Why I Had An Arrhythmia Heart Procedure Done and Why I Don’t Want to Talk About It

I started writing this post three weeks ago, when I was easing back into training again post-heart procedure. I thought I’d explain what had happened, because I thought I was already past the worse of things and reading some of what Sam Warriner and Amanda Lovato and Erin Densham had gone through for the same diagnosis and procedure had helped me.

But then things got a lot worse and I didn’t really feel like explaining it and I didn’t have a way to finish that original post, and now it’s been long enough I don’t really want to answer the same questions again and again, actually I don’t really want to talk about it at all, so I’ve sort of just been ignoring everything. But then I end up just answering the same questions again and again one at a time.

So, here, this is my explanation. I’m only making it once. I am not taking opinions, advice or thoughts.

Continue reading “Why I Had An Arrhythmia Heart Procedure Done and Why I Don’t Want to Talk About It”

Week 31: And Then It All Hit Me

Friday I had a meltdown. It was coming. People keep asking, ‘What’s wrong?’ Dude, what’s wrong is I did an Ironman and bounced back pretty well and then I did a really hard half-Ironman and buried myself and did not bounce back well.

I kept thinking I’d come around all week. Monday, Tuesday, Wednesday, oh, it’ll pass. Thursday I was exhausted still, without doing very much. It’s fine; it’ll pass. But Friday I could not hit my swim workout times, was failing everything, got out of the pool halfway, and went home to sleep for 3-4 hours. I don’t do that, generally. I cut things short sometimes — a 3:30 ride is sort of like a 4:00 ride — and I have a tendency to space out during recovery weeks or mini-breaks. But abandoning a specific workout mid-way through the intervals? Nope. Usually I just suck it up and sprint until I hit the times, or ultimately fail on one and then I take 10 seconds and try again.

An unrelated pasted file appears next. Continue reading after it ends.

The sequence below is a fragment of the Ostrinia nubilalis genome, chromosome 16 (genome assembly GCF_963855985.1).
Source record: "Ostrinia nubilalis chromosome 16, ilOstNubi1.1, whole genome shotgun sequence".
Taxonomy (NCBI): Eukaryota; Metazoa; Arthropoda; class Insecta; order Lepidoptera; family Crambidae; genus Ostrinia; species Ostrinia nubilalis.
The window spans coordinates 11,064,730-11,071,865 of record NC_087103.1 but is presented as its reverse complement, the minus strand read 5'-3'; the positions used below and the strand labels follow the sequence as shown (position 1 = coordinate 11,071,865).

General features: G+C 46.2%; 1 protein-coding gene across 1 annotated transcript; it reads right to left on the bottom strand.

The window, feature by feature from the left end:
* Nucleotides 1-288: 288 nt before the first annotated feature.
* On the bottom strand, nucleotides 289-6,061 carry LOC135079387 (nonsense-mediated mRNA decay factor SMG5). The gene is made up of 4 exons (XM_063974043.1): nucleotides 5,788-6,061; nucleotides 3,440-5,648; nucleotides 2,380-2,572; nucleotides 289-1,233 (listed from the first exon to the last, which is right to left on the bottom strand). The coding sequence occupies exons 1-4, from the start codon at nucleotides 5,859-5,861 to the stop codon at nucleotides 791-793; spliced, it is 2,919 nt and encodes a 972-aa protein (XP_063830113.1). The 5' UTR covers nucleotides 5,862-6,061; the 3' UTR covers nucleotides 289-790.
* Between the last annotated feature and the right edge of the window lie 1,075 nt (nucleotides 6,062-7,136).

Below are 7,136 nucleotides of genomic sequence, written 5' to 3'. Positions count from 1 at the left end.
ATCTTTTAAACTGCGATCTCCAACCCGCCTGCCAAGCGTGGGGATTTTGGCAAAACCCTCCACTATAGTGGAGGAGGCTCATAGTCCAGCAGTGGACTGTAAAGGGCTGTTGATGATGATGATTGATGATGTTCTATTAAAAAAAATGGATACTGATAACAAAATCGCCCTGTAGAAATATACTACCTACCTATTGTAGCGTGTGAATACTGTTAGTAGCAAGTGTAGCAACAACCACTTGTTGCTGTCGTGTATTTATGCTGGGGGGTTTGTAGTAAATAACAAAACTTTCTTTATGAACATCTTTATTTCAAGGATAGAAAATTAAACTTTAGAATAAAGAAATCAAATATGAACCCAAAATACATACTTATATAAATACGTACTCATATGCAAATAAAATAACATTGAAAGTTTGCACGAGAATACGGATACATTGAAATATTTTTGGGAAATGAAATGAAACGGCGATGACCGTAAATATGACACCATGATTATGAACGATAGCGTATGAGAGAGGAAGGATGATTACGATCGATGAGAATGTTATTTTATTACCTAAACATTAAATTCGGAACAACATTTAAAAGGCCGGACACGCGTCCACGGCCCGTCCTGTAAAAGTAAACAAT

I slept and ate and ate and laid on the couch dicking around on my phone, mostly texting and watching bad TV. Then I slept more. And Saturday I got up and rode over seven hours (which actually took eight hours with stops, which is basically an entire work day). And I bounced back. More or less.

While I was laying in bed Friday afternoon freezing and whining to Steve to bring me more blankets, I thought, ‘Well, if I can’t rebound in time for Louisville, I’ve had an OK year anyway, that’s fine.’ I may have been slightly melodramatic, because of course I’ll rebound in time for Louisville. Nothing about this is unexpected. Including the fact that I’m done, ready for the end of the season. Just under four more weeks, guys, and then you won’t even believe how much I don’t plan to get out of bed.

 

Week 28: Back to Work

Leslie was right. Sometimes you just have to get back to work and it becomes normal day-in/day-out and what once seemed crazy no longer seems crazy.

The day after Ironman, I went for a short ride and swim, without even being told. That’s crazy. In seven weeks I’m racing another Ironman. That’s crazy too. But it really doesn’t seem crazy anymore.

I actually feel OK, minus the five toenails I’m in the process of losing. I did some slow jogging/shuffling around New York (city of, just for clarity’s sake). I swam a couple times at the Prospect Park YMCA. I biked around Central Park on a terrible rent-a-bike and tried to avoid being killed by the swarms of tourists. I walked a lot, like a lot, like all around Montreal and then all around Manhattan. At Steve’s half-marathon yesterday I had to bike kind of hard to get to a spot to watch him. It was the hardest I’ve gone in a week, and I maybe wasn’t gaining on the casual large man cycling in front of me.